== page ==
Fear and the Way of the Gun

This response to Arkansas State Representative Bell yammering about Bostonians ‘cowering’ in our homes because we couldn’t defend ourselves from terrorists is a couple of weeks old, but it’s dead on target (boldface mine):

I don’t know what citizens of Mr. Bell’s district would have done in such a situation. But if a sense of community was weaker, or if residents lacked confidence in their leaders, they might not have agreed to stay inside and out of the way.

Fear of others plays a big role in the reasoning of gun enthusiasts like Mr. Bell. They say they carry concealed weapons and high capacity magazines because there are lots of bad people with guns.

In contrast, Bostonians know bad people exist—we’ve just had an indelible example of this—but that good people far outnumber them, as we saw amply demonstrated by the helpers who ran toward the injured. Despite the bombing, most Bostonians walk around this city without fear, and aren’t afraid of other people, including people who are unlike them.

It seems preposterous—and terribly sad—to live in a place in which you believe you are in such constant danger that you must carry a weapon. That kind of society seems more like 10th-century Europe than 21st-century America. Or war.

Perhaps Bostonians possess greater optimism than do gun advocates like Mr. Bell. Paranoia, fear and pessimism ring loudly in the other worldview. For example, South Carolina Senator Lindsey Graham said as budget cuts force municipalities to downsize their police departments, citizens can take up the slack by arming themselves with AR-15s. He warned of “marauding gangs.” Maybe Senator Graham has been reading “The Road” too much.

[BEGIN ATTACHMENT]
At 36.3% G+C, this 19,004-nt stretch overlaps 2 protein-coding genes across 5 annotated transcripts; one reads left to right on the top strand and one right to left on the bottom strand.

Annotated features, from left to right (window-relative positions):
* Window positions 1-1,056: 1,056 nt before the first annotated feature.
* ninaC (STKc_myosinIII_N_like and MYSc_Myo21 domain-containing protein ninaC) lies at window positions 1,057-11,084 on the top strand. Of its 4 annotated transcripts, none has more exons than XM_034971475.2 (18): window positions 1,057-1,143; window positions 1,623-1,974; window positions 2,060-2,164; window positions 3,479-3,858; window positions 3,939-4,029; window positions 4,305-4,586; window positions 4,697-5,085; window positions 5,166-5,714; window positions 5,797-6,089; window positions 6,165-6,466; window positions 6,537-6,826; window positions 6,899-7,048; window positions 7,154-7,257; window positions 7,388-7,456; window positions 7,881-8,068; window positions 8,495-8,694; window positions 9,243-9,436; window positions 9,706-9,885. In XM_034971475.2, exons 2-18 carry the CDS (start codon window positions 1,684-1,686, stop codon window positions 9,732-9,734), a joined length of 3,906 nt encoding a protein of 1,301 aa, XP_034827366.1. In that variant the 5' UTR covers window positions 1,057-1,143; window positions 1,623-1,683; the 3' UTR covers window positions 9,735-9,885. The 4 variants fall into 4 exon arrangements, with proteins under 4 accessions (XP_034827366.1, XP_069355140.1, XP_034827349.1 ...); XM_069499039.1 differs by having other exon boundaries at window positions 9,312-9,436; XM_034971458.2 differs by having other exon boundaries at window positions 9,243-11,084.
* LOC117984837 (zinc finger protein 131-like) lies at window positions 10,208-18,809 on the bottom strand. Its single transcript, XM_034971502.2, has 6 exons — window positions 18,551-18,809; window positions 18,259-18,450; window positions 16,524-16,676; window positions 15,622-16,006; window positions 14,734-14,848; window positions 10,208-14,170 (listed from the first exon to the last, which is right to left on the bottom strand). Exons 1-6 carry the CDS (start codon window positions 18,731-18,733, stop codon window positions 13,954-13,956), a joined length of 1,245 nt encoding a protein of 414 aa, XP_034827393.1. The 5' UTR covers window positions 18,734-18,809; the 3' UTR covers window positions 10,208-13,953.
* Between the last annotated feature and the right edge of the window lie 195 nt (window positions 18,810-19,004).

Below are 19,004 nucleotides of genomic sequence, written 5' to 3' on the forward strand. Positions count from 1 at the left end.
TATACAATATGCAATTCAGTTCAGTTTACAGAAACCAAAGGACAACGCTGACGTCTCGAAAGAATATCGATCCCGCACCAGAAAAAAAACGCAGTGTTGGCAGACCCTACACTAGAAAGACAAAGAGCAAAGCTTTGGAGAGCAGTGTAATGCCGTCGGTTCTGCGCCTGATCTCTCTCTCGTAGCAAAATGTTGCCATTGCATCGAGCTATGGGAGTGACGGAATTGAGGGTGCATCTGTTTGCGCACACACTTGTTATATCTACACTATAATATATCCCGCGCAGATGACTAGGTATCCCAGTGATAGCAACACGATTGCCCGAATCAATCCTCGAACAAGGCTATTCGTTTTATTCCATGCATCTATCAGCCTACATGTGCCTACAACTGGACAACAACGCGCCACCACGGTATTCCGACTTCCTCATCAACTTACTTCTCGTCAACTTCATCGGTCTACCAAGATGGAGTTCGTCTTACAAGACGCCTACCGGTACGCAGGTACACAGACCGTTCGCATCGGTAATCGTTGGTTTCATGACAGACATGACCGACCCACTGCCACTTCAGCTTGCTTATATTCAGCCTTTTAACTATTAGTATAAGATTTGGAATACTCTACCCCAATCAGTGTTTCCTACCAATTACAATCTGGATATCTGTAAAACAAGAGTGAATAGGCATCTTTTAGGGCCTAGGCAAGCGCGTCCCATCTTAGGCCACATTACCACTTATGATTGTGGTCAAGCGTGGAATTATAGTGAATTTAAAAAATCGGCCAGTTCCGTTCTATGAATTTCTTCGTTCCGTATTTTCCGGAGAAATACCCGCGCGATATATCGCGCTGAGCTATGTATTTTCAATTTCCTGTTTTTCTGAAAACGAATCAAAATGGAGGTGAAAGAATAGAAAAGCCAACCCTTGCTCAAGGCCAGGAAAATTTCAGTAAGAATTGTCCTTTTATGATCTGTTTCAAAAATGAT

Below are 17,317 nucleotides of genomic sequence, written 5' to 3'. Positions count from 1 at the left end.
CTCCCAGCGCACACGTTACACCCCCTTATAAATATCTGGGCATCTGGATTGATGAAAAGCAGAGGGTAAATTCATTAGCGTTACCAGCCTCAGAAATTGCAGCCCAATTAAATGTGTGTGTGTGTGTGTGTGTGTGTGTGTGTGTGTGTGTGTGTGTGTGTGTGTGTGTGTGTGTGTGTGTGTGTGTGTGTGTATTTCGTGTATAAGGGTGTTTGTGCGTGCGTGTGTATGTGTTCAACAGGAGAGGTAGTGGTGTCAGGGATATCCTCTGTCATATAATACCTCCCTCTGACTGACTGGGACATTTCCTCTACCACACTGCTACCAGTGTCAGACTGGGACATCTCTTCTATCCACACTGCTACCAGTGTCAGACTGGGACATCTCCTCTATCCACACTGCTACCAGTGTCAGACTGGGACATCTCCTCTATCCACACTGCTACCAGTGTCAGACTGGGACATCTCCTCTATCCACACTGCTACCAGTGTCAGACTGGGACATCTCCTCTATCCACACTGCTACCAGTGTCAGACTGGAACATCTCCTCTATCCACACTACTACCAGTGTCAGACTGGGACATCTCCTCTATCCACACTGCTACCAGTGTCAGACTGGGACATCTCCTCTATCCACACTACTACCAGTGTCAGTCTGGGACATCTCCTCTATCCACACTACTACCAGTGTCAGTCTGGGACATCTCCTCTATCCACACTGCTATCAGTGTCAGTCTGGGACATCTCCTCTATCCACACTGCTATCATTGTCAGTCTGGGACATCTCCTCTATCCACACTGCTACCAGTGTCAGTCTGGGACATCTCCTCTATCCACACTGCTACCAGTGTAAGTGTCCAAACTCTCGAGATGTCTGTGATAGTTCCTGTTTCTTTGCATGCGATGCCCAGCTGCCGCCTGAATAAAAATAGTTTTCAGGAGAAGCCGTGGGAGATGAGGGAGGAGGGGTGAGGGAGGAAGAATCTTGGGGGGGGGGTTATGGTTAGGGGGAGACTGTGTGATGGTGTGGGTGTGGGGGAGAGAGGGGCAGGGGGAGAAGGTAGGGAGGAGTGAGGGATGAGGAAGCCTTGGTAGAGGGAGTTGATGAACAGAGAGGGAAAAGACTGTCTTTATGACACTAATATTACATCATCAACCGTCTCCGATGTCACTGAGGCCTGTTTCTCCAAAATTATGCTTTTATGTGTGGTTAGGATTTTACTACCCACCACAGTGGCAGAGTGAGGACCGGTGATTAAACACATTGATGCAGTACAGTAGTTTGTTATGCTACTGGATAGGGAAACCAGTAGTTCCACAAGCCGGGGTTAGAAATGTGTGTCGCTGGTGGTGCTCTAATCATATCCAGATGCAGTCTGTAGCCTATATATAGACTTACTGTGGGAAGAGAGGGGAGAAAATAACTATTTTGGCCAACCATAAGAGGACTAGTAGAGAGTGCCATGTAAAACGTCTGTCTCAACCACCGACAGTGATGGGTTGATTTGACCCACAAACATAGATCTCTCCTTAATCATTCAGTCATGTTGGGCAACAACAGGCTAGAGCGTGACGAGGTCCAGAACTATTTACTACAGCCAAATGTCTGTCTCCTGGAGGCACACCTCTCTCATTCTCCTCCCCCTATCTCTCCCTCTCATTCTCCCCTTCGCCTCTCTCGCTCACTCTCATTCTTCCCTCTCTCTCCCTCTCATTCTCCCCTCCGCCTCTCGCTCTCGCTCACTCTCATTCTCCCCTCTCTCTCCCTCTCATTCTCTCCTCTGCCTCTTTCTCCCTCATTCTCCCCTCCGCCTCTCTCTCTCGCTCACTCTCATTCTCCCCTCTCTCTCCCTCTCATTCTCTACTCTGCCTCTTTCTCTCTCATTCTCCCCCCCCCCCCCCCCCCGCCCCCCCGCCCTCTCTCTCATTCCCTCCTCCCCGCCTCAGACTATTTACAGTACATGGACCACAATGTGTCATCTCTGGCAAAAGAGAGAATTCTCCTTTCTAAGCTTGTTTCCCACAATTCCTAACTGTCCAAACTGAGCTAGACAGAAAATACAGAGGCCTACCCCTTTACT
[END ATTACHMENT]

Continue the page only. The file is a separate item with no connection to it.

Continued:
…We do know about marauding gangs. A few Boston neighborhoods suffer from wild young men wreaking havoc. Our solution is to tell the police to do a better job, realizing that even more havoc would ensue if neighbors took matters into their own hands with firearms.

Some of the gun fetishism is totemic, both in terms of feeling powerful and in terms of pissing off ‘liberals’. But the other part is about fear. It must be a miserable existence being so hypervigilant. And misery loves company:

But gun advocates want to create a society governed by fear, or at the very least, make sure that everyone feels the same fear they feel. “An armed society is a polite society,” they like to say, and it’s polite because we’re all terrified of each other. They genuinely believe that that the price of safety is that there should be no place where guns, and the fear and violence they embody, are not present. Not your home, not your kids’ school, not your supermarket, not your church, no place. But for many of us—probably for most of us—that vision of society is nothing short of horrifying.

Unfortunately, some people like fear. The irony is that they think we’re the ones who are constantly afraid. This type of misunderstanding typically doesn’t end well.

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7 Responses to Fear and the Way of the Gun

  1. Joel says:

    “Marauding gangs”, being, presumably, other groups of citizens who have also armed themselves with AR-15s.

    It seems to me that so much of the pro-gun rhetoric boils down to Mutually Assured Destruction type thinking. “They” carry lots of assault rifles, so we need to carry lots of assault rifles to defend ourselves. They have hollowpoints, so we need body armour. They have armour piercing bullets, so we need…

    (“they” can refer to actual criminal gangs, militias with opposing politics, the police, the national guard, or even the army, interchangeably)

  2. Min says:

    We have met the enemy, and he is us.
    — Pogo

  3. Amber says: